I've skirted the issue for about a week now -- a LONG week -- but the questions have become rather direct. "But why does she have to bleed?" "Why can't we take her outside?" "What's growing out of her bottom?"
I'm not sure, but I think some of these might be loaded questions. Bait, if you will. And the only reason I think this is because I was once one of those kids.
When my mother sat me down to explain menstruation, she didn’t make it sound enjoyable for me -- no “beautiful” this, or “miraculous” that. Only monthly cramps and 30 years of inconvenience. So I didn’t make the talk easy for her.
Like the smart aleck kid in the back of the class who asks obvious questions of an unsuspecting substitute teacher, I led her to believe I knew nothing so that I could ask everything.
She cleared her throat a lot, and I learned that the woman can’t draw her way out of a paper bag. I watched helplessly as she sat on the edge of the sofa, holding a pencil and notepad and crafting a crude and somewhat pitiful drawing of the female reproductive system – an asymmetrical uterus flanked by a pair of what must have been ovaries connected by thin straight lines that, I know now, must have been the fallopian tubes. To the untrained eye, it looked remarkably like a kite that had hit one too many power lines. With the final pen stroke, she exhaled and said, “There."
“This is how you get your period.”
“What do you mean, ‘how you get your period’?”
Now I knew darn well that she was trying to have “the talk” with me, but would a 12-year-old with occasionally severe social issues let her mother off easily? Not likely. This was sport.
She resumed her rehearsed speech and drew some more. “…and then the blood comes out … here,” drawing a squiggly arrowed line from the uterus and downward.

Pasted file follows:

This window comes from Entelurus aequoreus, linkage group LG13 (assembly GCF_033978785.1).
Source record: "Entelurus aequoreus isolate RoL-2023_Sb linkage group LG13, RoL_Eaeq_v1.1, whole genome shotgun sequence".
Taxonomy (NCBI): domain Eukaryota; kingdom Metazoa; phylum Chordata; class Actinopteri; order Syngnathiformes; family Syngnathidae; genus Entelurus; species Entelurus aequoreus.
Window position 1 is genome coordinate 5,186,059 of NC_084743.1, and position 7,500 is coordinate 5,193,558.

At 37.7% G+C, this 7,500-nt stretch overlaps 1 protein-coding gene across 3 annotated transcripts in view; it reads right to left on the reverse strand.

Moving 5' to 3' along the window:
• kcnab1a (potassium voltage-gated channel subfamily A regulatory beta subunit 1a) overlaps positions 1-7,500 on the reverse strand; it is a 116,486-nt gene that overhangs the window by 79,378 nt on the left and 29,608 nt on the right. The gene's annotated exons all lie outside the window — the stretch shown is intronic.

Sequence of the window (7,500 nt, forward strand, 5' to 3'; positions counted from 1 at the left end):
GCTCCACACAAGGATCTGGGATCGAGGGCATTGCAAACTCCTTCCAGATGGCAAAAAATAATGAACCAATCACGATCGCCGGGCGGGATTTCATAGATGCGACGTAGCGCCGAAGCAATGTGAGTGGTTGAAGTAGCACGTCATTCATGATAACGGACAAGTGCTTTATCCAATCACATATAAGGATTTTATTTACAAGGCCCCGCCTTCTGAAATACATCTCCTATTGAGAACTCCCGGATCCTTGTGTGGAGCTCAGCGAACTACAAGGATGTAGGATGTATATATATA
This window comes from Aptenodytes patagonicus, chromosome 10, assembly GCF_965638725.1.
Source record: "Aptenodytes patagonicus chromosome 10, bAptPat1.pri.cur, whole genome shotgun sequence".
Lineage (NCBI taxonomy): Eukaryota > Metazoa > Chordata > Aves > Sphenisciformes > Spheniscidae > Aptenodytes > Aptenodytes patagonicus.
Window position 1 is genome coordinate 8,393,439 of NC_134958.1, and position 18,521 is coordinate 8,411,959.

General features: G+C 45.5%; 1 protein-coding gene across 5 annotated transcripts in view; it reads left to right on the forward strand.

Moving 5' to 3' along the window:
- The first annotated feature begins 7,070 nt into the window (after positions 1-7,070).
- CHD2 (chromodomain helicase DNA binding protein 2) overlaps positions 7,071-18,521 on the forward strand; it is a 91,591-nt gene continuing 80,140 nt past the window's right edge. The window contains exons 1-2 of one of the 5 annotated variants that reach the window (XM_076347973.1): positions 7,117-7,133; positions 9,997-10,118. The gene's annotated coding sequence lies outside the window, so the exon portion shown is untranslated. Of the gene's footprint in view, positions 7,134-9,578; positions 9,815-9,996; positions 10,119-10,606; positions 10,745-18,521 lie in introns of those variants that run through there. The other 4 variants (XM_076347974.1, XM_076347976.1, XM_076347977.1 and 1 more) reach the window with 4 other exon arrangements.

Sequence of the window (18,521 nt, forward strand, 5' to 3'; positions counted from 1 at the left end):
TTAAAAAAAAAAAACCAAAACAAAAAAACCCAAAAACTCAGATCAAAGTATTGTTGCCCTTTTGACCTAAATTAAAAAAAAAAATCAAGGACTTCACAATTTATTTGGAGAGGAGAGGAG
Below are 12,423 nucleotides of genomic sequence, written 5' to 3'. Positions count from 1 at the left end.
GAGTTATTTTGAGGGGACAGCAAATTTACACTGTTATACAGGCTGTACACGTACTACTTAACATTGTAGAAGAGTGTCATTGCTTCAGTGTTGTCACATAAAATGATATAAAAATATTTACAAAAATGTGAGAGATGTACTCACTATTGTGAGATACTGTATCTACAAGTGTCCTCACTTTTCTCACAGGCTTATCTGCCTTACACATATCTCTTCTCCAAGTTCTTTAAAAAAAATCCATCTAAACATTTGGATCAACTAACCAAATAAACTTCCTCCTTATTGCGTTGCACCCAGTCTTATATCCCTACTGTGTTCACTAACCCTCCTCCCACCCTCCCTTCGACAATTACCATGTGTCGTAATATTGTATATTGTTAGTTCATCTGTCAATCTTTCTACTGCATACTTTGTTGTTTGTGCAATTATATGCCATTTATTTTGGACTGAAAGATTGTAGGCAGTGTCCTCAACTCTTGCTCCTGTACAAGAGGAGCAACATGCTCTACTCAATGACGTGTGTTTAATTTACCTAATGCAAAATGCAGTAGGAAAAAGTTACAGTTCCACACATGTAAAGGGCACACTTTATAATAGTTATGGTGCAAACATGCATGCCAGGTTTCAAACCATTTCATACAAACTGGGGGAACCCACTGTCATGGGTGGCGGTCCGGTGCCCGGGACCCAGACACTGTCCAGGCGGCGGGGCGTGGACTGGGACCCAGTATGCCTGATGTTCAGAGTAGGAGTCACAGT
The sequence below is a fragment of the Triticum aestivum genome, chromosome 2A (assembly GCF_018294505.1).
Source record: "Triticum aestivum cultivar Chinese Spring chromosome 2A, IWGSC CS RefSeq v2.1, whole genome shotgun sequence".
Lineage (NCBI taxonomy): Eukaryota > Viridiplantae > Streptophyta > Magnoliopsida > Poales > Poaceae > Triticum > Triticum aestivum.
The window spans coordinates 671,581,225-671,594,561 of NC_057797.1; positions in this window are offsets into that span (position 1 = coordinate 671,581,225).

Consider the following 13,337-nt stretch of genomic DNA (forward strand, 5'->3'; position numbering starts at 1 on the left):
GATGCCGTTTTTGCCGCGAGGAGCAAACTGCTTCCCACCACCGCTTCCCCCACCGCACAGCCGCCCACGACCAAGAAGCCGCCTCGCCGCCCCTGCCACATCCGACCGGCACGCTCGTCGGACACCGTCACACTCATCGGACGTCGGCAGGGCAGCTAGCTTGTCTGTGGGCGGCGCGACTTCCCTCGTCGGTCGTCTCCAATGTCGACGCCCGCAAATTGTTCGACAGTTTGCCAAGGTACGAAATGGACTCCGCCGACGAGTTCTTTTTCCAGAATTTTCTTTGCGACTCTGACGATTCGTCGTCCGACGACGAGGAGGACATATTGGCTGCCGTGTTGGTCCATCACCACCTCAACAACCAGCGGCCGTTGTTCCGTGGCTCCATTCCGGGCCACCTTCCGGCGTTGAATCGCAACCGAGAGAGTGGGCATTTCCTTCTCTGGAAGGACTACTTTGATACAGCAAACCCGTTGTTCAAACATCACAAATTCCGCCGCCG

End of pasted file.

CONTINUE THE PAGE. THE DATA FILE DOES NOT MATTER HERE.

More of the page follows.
“Why?” I tilted my head for effect.
“Well, to make room for the baby.”
Wow – this was one wacked-out interpretation of womanhood.
“You have to clean this out,” she said, tapping the uterus with her pen.
“Every month? I have to make room for a baby every month?” It seemed an overwhelming premise that a 12-year-old girl could have 12 babies every year. “Well, I’m not going to do that.”
“You don’t have a choice.”
A few days later, she bought a box of sanitary napkins and told me to keep them in my bedroom closet. I’m not sure why. I walked to the hall bathroom and opened the cabinet and pointed to a box of tampons. “Then what are these for?”
If memory serves, I was approaching 13, for Pete’s sake, and was surrounded by menstruating girls. None of them used tampons because I tended to hang with “nice girls,” and we all know “nice girls” don’t wear tampons. But I wasn’t so naïve that I didn’t know what they were. It was like seeing a joint, knowing what it was, but being smart enough to walk away from it.
Her eyes darted, and she started to turn. “Those are for married ladies.”
Five years later, my mother entered nursing school. Perhaps it was there that she learned the objective of menstruation and how, in some people, it leads to STDs. I know this because I have a sister who is nine years my junior, and when she started her period (she was out the gate with tampons, by the way), our mother felt led to pull out the nursing books. She showed pictures of STDs and all the horrible things that could happen to your body if you weren’t “careful.”
Our mother had certainly come a long way from pencil drawings and “making room for the baby.” As they say, knowledge is power.
I’m all grown up now, and through the years my body has “made room” for four babies, despite the sex ed delivered by my mother. And every month, I am reminded of my womanhood. And occasionally, so is my husband, usually from behind the bathroom door. “Hey! Can you go to the drugstore for me?”
He sighs and gathers his wallet like he’s Husband of the Year, but then usually offers a biting remark, like “At least I won’t cut corners like you do when you buy my deodorant,” just before walking out the front door. That’s right. Don’t buy anything that will sting.
We’re all looking forward to when I enter menopause and the beauty and wonderment it will bring. The hot flashes … the mood swings…
I should probably call my mother and ask her what I can expect.